Is your dog showing fear or aggression due to isolation? Learn how to identify and remedy the problem quickly.
The covid-19 pandemic has changed the lives of everyone. Many people are out of work while others work from home. Small businesses suffer under an ever-changing array of restrictions. Few people travel, fearing exposure to the virus. No one is unaffected, including our dogs.
As a pet care professional of over 25 years, I notice trends in animal behavior related to environment. One thing I see is the social behavior of city dogs versus the unsocial behavior of country dogs. City dogs, especially those living in apartments and flats, are taken out and walked a lot, so they are exposed to many different people and situations. Country dogs are sometimes not walked at all, spending their entire lives on one property. This lack of exposure can lead to unsocial behavior, especially with strangers. I’m generalizing, but you get the idea.
Lately, I have heard stories from owners of their dogs behaving fearfully when a visitor comes to the house, or aggressively towards an unknown dog outside. These dogs didn’t show this behavior before the covid lockdown. The isolation could be bringing out the worst.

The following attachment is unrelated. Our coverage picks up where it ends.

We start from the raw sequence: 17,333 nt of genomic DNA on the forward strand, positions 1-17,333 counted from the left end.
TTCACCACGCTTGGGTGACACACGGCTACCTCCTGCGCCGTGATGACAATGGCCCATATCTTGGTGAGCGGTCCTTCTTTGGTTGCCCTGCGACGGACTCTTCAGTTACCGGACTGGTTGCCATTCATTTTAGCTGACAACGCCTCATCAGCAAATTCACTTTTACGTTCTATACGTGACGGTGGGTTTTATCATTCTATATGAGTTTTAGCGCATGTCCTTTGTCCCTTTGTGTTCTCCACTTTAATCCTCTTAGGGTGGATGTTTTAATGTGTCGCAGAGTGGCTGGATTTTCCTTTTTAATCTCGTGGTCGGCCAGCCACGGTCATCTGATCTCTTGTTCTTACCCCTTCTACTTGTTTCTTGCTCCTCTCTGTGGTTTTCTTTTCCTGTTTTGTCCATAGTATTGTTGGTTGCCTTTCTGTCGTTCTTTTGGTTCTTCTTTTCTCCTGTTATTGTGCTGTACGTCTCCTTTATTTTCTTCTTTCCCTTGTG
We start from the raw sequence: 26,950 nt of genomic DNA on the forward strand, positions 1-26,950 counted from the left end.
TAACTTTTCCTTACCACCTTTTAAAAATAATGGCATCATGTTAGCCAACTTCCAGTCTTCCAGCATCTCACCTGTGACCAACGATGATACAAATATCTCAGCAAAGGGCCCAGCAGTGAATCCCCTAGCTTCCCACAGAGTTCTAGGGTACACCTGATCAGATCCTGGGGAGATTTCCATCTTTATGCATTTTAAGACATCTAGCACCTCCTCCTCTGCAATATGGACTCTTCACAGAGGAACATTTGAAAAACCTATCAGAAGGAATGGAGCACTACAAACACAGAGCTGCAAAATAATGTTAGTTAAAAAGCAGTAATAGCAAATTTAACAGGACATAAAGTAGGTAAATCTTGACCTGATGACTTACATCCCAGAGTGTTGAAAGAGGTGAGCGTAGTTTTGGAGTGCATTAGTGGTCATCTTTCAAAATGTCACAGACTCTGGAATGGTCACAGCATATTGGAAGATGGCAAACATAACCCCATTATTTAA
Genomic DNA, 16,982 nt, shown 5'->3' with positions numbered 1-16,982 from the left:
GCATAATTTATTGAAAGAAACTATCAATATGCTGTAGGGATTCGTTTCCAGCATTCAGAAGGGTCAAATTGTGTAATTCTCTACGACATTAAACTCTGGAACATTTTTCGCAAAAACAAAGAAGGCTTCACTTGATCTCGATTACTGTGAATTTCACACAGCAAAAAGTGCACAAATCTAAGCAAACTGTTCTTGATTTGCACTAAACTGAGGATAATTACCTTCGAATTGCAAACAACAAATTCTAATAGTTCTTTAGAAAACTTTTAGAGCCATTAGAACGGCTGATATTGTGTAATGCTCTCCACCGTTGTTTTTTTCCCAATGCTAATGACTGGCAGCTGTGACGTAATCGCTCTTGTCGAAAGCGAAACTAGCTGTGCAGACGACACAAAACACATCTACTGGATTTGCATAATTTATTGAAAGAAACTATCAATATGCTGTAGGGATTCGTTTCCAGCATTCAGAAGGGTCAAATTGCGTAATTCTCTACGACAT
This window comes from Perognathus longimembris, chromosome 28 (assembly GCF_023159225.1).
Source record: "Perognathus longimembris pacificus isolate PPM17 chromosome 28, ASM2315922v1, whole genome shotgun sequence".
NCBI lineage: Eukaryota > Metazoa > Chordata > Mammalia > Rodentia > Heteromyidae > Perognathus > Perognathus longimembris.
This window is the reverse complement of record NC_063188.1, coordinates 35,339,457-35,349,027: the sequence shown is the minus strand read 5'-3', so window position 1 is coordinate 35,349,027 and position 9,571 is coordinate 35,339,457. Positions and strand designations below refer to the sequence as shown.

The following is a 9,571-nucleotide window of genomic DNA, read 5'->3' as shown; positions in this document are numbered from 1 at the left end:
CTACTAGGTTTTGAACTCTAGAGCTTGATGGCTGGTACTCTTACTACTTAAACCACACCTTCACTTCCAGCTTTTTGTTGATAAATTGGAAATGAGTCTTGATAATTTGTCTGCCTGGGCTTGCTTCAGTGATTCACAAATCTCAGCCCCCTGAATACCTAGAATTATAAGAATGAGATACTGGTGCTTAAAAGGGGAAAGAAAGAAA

Conversely, other dogs are doing better because their owners are working from home or out of work, so they take their dogs for long walks every day. I live on a busy street leading to a walking path by the river, and lately I have seen more people and dogs than ever before! My neighbors have a husky, and during quarantine they got another young one. I am happy to see them out walking for at least an hour every day, giving these active dogs the workout they need.
As social animals, dogs have a need to interact with others of their kind. While some dogs are best kept by themselves because of known aggression issues, others should have opportunities to walk and play with dog friends. There is no reason not to go on walks with your friends and neighbors and their dogs if you follow the safety guidelines of masking and social distance. You are much less likely to be exposed to disease pathogens in the open air than in an enclosed building like Walmart.
Like us humans, dogs need exercise and stimulation to feel well. If fear of covid is keeping you in the house, your dog is also suffering. Over the weeks and months this can lead to behavior problems and poor health … for both of you! If you don’t feel comfortable walking, hire a dog walker to help you. At this point pet sitters are aware of safety protocols and follow them; for example, no-contact picking up of the dog(s) to be walked, or handing off outside the house. Day care is another good option, whether in a sitter’s home or a boarding kennel that offers this service. The dogs can play and interact in supervised groups, satisfying their physical and social needs.
With the vaccine now available, hopefully we can resume travel and social activities for ourselves and our canine companions soon!
Article originally published in Cloverdale Connect.